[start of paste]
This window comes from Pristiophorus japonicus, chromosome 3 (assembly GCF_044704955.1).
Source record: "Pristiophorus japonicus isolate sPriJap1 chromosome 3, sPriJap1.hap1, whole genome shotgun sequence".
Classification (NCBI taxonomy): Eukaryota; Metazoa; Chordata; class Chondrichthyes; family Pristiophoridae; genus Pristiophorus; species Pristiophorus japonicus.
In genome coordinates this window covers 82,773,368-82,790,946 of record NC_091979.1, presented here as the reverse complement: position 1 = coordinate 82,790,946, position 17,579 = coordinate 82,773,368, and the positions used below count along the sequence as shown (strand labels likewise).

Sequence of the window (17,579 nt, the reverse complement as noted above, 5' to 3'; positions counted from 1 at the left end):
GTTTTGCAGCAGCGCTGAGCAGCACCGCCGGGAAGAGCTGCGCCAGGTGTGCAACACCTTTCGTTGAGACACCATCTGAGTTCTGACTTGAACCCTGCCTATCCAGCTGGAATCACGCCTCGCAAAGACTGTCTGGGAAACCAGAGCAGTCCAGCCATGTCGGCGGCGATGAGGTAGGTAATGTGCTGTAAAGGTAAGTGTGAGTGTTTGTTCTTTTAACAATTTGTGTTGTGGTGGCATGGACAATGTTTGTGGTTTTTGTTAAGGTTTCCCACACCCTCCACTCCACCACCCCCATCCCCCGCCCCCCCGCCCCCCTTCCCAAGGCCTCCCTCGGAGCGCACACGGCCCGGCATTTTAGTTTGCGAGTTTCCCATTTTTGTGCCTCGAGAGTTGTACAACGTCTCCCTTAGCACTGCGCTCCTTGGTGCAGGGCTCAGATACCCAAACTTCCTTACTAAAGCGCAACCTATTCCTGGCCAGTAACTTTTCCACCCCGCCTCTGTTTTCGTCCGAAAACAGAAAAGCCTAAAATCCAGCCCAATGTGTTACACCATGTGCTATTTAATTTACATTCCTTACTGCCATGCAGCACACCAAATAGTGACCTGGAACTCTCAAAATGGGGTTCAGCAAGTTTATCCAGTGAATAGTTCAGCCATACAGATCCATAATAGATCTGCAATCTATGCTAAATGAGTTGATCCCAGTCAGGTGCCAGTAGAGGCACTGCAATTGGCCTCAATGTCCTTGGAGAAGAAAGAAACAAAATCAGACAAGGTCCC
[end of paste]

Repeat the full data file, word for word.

This window comes from Pristiophorus japonicus, chromosome 3 (assembly GCF_044704955.1).
Source record: "Pristiophorus japonicus isolate sPriJap1 chromosome 3, sPriJap1.hap1, whole genome shotgun sequence".
Classification (NCBI taxonomy): Eukaryota; Metazoa; Chordata; class Chondrichthyes; family Pristiophoridae; genus Pristiophorus; species Pristiophorus japonicus.
In genome coordinates this window covers 82,773,368-82,790,946 of record NC_091979.1, presented here as the reverse complement: position 1 = coordinate 82,790,946, position 17,579 = coordinate 82,773,368, and the positions used below count along the sequence as shown (strand labels likewise).

Sequence of the window (17,579 nt, the reverse complement as noted above, 5' to 3'; positions counted from 1 at the left end):
GTTTTGCAGCAGCGCTGAGCAGCACCGCCGGGAAGAGCTGCGCCAGGTGTGCAACACCTTTCGTTGAGACACCATCTGAGTTCTGACTTGAACCCTGCCTATCCAGCTGGAATCACGCCTCGCAAAGACTGTCTGGGAAACCAGAGCAGTCCAGCCATGTCGGCGGCGATGAGGTAGGTAATGTGCTGTAAAGGTAAGTGTGAGTGTTTGTTCTTTTAACAATTTGTGTTGTGGTGGCATGGACAATGTTTGTGGTTTTTGTTAAGGTTTCCCACACCCTCCACTCCACCACCCCCATCCCCCGCCCCCCCGCCCCCCTTCCCAAGGCCTCCCTCGGAGCGCACACGGCCCGGCATTTTAGTTTGCGAGTTTCCCATTTTTGTGCCTCGAGAGTTGTACAACGTCTCCCTTAGCACTGCGCTCCTTGGTGCAGGGCTCAGATACCCAAACTTCCTTACTAAAGCGCAACCTATTCCTGGCCAGTAACTTTTCCACCCCGCCTCTGTTTTCGTCCGAAAACAGAAAAGCCTAAAATCCAGCCCAATGTGTTACACCATGTGCTATTTAATTTACATTCCTTACTGCCATGCAGCACACCAAATAGTGACCTGGAACTCTCAAAATGGGGTTCAGCAAGTTTATCCAGTGAATAGTTCAGCCATACAGATCCATAATAGATCTGCAATCTATGCTAAATGAGTTGATCCCAGTCAGGTGCCAGTAGAGGCACTGCAATTGGCCTCAATGTCCTTGGAGAAGAAAGAAACAAAATCAGACAAGGTCCC